What happens when three different repairman come to the same place; the home of a Mr. March who did not call for even one. Nonetheless, March invited each of them in and for him it was a fantasy that came to life. What happens however is left for the reader to dream up and I imagine that each of us who has a fantasy involving a repairman or two or three will understand the story in relation to how he wants it to play out. This is “Super Service” by Michael Richards.
Another fantasy that is popular in our community is about bikes. In “Hot Man Boulevard” by Jacqueline Brocker, we meet Chris, an Aussie who has been in Paris for six months. He finds Paris to be much more formal than Australia or so he thought until a Harley found its way into a café where Chris was eating. On the bike was one gorgeous hunk of masculinity and Chris is taken in by him immediately. When the biker offers him a ride, Chris quickly accepts and we find ourselves in the middle of a very hot story.
Salome Wilde’s “Like Magic” is set at a carnival where we meet David now an adult who is looking back at his youth when he had lusted after a magician. As he revisits the magician now, the look in his eyes was caught by the man he yearned for and this got him an invitation backstage. Backstage is where real magic happens…for both men.
Gregory Norris’s “The Man in Black” is science fiction story about abduction in space. There is an alien who has the ability to be every man’s lust object… so we learn from our abductee. In other words, the alien was able to change at will and thereby enhance any fantasy. I love the way the reader moves back and forth between fear and joy and the eroticism is of the finest kind.
I have often wondered what ever happened to Xavier Axelson who would contact me regularly when he had a new book out and it has been about two or three years since I have heard from him. I was really glad to see him included here with his short story,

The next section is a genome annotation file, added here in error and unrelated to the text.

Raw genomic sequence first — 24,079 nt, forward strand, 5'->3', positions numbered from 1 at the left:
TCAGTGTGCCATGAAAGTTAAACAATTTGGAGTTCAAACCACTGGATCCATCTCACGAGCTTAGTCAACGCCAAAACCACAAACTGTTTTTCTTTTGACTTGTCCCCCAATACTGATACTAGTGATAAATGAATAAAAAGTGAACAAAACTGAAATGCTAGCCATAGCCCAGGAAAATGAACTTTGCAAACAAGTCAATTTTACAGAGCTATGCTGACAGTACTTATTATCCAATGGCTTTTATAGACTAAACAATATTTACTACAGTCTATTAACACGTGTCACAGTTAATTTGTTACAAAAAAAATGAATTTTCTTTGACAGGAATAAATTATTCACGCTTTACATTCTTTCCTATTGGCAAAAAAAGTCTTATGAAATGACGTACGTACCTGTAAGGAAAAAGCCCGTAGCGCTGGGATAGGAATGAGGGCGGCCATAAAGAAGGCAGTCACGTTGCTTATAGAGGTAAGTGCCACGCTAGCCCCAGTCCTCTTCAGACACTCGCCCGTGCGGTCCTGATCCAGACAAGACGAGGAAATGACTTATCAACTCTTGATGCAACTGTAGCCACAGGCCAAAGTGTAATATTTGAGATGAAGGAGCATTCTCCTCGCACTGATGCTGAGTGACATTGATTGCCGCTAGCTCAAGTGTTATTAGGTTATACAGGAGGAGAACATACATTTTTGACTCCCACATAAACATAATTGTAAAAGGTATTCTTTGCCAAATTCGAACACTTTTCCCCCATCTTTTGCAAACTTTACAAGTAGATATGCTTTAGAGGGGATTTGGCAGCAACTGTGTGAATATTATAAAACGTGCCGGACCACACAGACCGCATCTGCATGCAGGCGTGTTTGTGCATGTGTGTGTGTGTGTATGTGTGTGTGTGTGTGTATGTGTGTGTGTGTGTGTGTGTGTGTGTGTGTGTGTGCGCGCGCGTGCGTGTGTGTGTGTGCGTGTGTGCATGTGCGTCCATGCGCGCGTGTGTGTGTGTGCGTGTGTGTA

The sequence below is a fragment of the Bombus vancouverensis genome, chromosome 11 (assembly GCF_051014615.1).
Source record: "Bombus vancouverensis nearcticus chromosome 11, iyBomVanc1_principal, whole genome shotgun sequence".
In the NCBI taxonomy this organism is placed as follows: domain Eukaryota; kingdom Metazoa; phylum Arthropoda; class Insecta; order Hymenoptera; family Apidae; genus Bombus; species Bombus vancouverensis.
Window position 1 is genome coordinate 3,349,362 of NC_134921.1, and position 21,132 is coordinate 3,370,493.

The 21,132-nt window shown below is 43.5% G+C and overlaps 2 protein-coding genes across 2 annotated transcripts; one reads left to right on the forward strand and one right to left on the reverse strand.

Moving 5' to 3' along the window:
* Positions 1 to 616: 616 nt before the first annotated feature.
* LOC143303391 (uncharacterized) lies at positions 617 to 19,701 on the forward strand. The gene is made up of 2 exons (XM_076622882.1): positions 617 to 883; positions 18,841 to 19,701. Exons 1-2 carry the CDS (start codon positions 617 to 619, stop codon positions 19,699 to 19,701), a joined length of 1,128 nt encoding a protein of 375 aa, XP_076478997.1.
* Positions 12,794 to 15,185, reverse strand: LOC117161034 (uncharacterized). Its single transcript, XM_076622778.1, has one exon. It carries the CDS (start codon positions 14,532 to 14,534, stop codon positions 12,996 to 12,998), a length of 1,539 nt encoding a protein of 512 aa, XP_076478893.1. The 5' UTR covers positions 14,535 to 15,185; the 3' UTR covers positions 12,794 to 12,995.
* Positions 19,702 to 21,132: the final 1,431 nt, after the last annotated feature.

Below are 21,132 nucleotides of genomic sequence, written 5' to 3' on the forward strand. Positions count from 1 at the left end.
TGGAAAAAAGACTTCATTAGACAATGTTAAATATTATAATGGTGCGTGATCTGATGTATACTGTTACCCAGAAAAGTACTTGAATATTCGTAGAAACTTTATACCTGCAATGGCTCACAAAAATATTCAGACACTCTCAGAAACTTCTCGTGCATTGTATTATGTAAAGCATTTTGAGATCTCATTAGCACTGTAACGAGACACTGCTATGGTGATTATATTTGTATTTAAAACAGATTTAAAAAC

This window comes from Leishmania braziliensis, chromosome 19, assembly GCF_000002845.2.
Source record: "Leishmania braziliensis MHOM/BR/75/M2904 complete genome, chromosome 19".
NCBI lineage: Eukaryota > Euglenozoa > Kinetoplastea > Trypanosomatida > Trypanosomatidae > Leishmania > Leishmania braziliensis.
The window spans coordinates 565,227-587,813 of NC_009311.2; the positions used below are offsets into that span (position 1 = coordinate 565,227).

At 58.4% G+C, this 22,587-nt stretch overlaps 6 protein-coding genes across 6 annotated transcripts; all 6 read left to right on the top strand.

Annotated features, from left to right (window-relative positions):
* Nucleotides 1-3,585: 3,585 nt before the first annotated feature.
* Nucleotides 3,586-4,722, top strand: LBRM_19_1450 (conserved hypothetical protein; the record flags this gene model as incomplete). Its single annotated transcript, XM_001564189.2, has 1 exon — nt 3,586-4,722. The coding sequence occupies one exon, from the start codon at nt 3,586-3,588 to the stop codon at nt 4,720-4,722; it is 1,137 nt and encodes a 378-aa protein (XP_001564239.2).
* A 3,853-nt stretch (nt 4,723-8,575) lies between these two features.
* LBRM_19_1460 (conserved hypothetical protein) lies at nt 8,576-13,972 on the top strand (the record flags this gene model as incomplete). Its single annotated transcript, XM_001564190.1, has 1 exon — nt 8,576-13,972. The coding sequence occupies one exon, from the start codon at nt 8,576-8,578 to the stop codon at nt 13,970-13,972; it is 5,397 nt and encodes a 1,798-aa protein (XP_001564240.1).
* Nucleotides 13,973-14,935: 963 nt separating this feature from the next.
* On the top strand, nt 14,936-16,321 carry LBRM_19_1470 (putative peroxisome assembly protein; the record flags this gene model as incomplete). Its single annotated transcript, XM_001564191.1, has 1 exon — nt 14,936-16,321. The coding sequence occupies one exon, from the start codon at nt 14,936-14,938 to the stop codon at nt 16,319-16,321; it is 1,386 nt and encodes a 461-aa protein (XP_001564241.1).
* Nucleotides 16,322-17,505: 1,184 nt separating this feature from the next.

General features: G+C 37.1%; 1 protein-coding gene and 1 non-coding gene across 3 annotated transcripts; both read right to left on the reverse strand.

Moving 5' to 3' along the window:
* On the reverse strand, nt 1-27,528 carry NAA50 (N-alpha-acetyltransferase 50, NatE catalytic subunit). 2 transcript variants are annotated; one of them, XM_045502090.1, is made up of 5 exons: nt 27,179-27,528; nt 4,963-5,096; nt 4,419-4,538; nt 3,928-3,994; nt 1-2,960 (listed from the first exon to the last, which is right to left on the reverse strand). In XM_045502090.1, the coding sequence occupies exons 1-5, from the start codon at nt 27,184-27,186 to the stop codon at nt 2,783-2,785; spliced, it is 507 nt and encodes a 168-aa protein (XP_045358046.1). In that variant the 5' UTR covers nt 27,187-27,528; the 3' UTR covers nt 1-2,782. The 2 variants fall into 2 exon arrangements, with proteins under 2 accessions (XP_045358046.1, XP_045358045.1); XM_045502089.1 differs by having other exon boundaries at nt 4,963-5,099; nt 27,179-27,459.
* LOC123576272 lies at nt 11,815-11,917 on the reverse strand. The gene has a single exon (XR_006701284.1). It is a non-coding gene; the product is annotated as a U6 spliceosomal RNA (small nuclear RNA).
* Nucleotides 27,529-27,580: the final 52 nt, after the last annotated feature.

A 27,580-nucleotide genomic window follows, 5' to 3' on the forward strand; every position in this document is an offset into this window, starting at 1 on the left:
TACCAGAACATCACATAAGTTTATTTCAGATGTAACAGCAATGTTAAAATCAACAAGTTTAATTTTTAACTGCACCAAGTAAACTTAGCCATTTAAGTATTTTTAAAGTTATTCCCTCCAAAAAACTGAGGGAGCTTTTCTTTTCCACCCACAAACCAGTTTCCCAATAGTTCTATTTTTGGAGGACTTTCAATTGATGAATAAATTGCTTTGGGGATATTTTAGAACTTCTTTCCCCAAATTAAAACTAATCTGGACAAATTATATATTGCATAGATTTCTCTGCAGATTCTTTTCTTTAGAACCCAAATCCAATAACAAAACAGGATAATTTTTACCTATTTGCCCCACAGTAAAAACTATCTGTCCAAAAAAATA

“From Here to There”. I remember that Axelson had written some really fine erotica and he once again comes through with this story about a road racer. While on his way to a friend’s wedding, Duncan sees a guy on a motorcycle with the most perfect and beautiful pair of legs he has ever seen. When the cyclist sees him looking at his legs so intently, Duncan becomes embarrassed and focuses on the road ahead. He was on his way to a winery where the wedding was to take place and suddenly the cycle pulled out from behind him and the two men begin to play a game which totally fires Duncan up. But then he lost city of the bike and pulling off the road to compose himself and get a bite to eat, he finds the cycler who suggests something better than food and I am sure you can guess what that is.
Pride takes center stage in “Rookie Glitch” by Martha Davis. Mike comes from a family of policeman; in fact, he is a fourth generation cop. He is proud of his profession and wants to make really good at it so when he sees mistakes, he overlooks them. He also lusts after his superior office, Jason. As we all know, it is against all rules on the police force to fall for someone else on the job but he cannot help himself and even when Jason makes the first move, Mike stands back. Here is a story about knowing how far you can go even when the feeling is mutual and this makes it all the more exciting.